03 May ECA Webinar on Cybersecurity: Better know your enemy to build victory!
On April 26, 2022, the ECA gathered 5 excellent speakers to discuss Threat detection and Vulnerability assessment.
Though looking technical, this topic is of key importance as cyber-attacks have never been so intensive. The first step to building robust protection is to know what can happen, and how hackers work, and then to make sure you have an updated evaluation of your risks.
The ECA is grateful to our speakers :
- Frédéric Le Bastard, president of INTER-CERT France, a structure that organizes the circulation of information about threats among all the watch teams ;
- Pierre Calais, VP of International Sales for EGERIE, a French company delivering risk assessment tools and services ;
- Cody Barrow, Intelligence VP for ECLECTICIQ, a Dutch company providing threat detection services and XDR capabilities ;
- Fabien Dombard, VP Strategy and Business development for SEKOIA, a French company providing threat detection and analysis.
Many questions were on the table: What tools are used? How efficient are they? What are the benefits for users? How do public services and private players cooperate to confront cybercrime? How is Europe faring in this field?
And, to start, let’s all remember that Cyber-attacks are by no means behind us, on the contrary they hit where it hurts. Please refer to this recent attack against a French group of health facilities, reported by « L’Usine Digitale » : L’hôpital de Vitry-le-François en proie à un ransomware, des données personnelles dérobées (usine-digitale.fr)
All speakers converge on some key points. In summary :
- Threat detection is now handled by a lot of structures, some being public, some organized at a »vertical » size (for instance, the Finance sector), and some internal to large companies. These structures tend to cooperate more and more. This is true at the France scale, thanks to the network of CERTs (Emergency Response Teams), and its INTER-CERT umbrella organization. This network comprises some 60 teams with some 500 experts. This is also the case in other European countries, as well at Europe’s scale, with the network of C-SIRT teams mobilizing some 300 experts. In the USA, the trend is the same, even though some cultural aspects trigger differences from Europe.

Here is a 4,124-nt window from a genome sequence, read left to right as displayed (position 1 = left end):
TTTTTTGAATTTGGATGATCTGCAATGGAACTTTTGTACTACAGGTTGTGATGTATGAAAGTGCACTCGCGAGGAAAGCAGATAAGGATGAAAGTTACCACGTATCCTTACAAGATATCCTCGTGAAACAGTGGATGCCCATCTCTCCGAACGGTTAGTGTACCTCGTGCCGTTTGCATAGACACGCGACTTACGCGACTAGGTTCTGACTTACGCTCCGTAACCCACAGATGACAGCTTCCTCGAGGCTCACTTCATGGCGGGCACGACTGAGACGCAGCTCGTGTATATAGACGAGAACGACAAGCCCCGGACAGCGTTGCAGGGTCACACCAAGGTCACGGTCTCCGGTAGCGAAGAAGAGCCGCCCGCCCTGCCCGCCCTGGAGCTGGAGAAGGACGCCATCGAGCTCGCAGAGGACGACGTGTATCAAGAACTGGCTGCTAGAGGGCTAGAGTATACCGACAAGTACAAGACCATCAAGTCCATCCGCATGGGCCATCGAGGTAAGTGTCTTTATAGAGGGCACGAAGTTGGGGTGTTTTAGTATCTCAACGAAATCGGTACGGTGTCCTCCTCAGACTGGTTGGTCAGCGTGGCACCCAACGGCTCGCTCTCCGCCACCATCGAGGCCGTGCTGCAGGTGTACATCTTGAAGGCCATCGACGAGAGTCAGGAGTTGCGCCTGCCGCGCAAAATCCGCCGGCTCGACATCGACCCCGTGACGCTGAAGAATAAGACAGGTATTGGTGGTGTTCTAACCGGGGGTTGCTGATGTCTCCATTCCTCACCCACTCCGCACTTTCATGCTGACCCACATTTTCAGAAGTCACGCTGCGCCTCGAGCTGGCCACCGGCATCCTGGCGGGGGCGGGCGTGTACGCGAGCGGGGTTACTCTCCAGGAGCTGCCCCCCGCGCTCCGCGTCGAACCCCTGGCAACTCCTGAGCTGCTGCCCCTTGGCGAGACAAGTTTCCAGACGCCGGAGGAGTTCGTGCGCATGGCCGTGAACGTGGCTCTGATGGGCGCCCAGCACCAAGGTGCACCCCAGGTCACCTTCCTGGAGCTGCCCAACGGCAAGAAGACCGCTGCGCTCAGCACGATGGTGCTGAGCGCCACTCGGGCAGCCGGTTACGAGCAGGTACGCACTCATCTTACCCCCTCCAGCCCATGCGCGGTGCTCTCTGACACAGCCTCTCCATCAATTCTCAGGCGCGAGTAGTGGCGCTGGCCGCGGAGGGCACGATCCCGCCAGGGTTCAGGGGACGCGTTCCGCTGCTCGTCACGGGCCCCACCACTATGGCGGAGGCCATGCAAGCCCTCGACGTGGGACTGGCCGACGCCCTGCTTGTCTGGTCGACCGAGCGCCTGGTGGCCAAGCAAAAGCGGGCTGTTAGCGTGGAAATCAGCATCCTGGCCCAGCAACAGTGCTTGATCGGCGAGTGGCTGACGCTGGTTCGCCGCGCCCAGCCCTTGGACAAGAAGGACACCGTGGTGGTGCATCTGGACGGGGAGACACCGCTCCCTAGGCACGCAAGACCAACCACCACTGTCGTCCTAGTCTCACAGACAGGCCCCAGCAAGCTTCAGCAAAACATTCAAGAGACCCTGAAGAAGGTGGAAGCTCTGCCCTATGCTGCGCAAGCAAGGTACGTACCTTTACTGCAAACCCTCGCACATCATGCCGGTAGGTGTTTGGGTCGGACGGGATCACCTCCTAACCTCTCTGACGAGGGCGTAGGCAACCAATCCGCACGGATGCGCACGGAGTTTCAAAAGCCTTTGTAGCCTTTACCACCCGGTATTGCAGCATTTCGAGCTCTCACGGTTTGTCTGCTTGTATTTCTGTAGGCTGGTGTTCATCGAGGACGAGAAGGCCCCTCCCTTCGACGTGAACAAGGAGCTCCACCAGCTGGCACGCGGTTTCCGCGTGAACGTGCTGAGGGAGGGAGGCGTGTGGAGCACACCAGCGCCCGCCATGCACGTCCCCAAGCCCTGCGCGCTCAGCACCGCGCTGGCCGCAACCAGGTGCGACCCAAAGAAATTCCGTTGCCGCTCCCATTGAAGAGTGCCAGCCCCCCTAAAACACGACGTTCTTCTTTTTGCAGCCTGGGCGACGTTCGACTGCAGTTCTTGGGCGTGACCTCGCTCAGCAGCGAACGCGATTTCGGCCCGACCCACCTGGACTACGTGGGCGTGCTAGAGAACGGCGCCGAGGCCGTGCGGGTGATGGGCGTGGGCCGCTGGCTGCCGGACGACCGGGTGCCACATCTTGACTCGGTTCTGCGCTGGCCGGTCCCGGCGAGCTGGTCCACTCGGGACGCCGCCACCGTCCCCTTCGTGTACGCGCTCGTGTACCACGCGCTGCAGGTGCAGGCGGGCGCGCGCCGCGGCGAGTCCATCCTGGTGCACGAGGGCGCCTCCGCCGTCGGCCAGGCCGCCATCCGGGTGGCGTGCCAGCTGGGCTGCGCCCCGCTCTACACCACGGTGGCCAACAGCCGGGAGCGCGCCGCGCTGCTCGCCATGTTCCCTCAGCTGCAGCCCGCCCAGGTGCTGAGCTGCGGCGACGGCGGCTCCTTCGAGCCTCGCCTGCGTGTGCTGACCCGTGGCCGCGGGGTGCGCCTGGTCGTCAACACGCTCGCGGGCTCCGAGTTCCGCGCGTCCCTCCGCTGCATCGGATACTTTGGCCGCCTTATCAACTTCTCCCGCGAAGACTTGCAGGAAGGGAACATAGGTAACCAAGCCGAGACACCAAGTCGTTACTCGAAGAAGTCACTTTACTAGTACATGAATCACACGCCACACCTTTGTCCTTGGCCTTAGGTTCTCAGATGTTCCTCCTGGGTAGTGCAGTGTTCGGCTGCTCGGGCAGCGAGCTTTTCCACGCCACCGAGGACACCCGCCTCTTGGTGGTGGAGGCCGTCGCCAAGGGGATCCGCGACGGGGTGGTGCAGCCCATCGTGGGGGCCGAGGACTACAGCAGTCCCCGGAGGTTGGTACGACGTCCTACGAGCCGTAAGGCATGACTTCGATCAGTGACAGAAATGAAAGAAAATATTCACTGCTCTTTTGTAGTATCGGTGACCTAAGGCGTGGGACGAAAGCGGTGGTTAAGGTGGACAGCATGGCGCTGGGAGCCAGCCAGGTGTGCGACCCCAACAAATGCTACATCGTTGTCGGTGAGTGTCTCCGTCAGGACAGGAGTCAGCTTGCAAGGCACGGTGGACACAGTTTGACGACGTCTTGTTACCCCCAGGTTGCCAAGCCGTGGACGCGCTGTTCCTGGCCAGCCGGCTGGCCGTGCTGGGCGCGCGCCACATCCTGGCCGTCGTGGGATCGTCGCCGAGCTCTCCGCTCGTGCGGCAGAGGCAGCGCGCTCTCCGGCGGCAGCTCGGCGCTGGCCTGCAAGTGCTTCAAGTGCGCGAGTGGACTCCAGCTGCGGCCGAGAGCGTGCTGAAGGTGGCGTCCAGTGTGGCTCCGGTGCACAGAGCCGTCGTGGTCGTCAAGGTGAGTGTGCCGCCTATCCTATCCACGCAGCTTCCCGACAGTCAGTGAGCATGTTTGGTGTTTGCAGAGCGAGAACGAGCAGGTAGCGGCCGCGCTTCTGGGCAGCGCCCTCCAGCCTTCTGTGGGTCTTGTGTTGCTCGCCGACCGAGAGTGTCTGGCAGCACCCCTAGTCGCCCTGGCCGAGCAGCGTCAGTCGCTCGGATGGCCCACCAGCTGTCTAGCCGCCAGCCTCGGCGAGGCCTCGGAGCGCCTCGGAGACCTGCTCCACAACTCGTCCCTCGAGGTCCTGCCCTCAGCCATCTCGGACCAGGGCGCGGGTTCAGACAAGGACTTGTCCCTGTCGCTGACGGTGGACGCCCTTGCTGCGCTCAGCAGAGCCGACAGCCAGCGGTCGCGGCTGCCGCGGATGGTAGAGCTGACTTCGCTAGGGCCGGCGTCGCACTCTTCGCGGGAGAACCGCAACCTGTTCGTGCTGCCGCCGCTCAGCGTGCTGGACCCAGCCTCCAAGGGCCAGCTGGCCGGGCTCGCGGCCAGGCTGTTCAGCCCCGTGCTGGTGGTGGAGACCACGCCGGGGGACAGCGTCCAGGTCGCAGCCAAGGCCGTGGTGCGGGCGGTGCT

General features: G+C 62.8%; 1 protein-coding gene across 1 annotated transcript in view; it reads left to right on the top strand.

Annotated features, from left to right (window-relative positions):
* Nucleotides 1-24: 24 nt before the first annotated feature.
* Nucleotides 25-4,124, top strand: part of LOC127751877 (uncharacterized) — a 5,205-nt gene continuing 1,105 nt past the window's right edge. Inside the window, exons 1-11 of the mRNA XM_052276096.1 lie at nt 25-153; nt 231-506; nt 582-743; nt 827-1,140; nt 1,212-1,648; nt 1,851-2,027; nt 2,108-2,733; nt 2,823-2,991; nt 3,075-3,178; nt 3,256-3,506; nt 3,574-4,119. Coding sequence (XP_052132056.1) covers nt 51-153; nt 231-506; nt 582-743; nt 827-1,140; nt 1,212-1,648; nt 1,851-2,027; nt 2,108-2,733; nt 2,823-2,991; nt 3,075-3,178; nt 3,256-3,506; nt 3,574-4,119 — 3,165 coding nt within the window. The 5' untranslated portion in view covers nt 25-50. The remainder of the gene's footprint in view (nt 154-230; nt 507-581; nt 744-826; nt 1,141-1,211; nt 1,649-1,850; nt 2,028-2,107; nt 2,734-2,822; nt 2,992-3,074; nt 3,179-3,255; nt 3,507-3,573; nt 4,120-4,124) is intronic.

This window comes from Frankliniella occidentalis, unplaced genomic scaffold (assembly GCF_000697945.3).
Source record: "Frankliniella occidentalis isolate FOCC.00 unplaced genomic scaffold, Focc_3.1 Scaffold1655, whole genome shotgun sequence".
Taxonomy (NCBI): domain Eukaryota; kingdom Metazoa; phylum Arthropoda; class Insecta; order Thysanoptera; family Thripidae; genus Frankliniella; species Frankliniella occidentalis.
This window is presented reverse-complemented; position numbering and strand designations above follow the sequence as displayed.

- To better detect threats, cooperation between public and private sectors has now matured, especially in Europe. Partly thanks to the pandemic and the way it has changed our ways of working and has seen a dramatic increase in attacks.
- Vulnerability assessment is about detecting the weaknesses of a specific IT system. But it’s easy, alas, to find hundreds of defaults and weaknesses. So the real challenge is to make sure of the quality of the alerts, and to have a clear view of what could be the impacts, what risk could lead to either a disruption in operations, a financial disaster, or a negative image. The real challenge is to understand which key assets are at risk and to decide what risks have to be treated as a priority.
- All this leads to a communication question. People in charge of Cybersecurity need to speak to their colleagues, as one critical vulnerability is staff behavior and level of awareness. They also need to speak to top management, as the decision to invest in reducing the risks will be taken at that level. Some tools provided by risk assessment will be useful, as they « translate » technical findings into management data. But on the other hand, CISOs have to learn to « speak business »: no EXCO will listen to too technical a presentation, but they will certainly listen to a short report giving evidence of potential business impacts.
- Going one step further, a question can be raised about the position of CISOs within their company. So far, the dominant case is they report to CIOs. Some organizations are building a risk management department, with CISOs part of it. For those who advocate such a system, the advantage is to have CISO being seen as protecting business and assets, more than a pure IT technician.
- In a nutshell, it’s all about going from threat and risk detection to planification of risk reduction. It’s all about shifting from a defensive position to building real Cyber resilience for the long term, which should be based on better anticipation and efficient proven plans to recover in case of disaster. The NIST framework is precisely an attempt to encourage going that way. The EU is working on translating such a framework into European regulation.
- Finally, are these tools and approaches good for large organizations only? Are they dedicated to Fortune 100? It’s true that when it comes to SMEs, due to a lack of means it’s harder to prioritize Cybersecurity. The good news is that efforts are undertaken in that direction. For instance, in France, CERTs begin to be set up at the regional level, a layer more at the hand of SMEs. Germany is also active, about the weight of the Mittelstand (SMEs) there.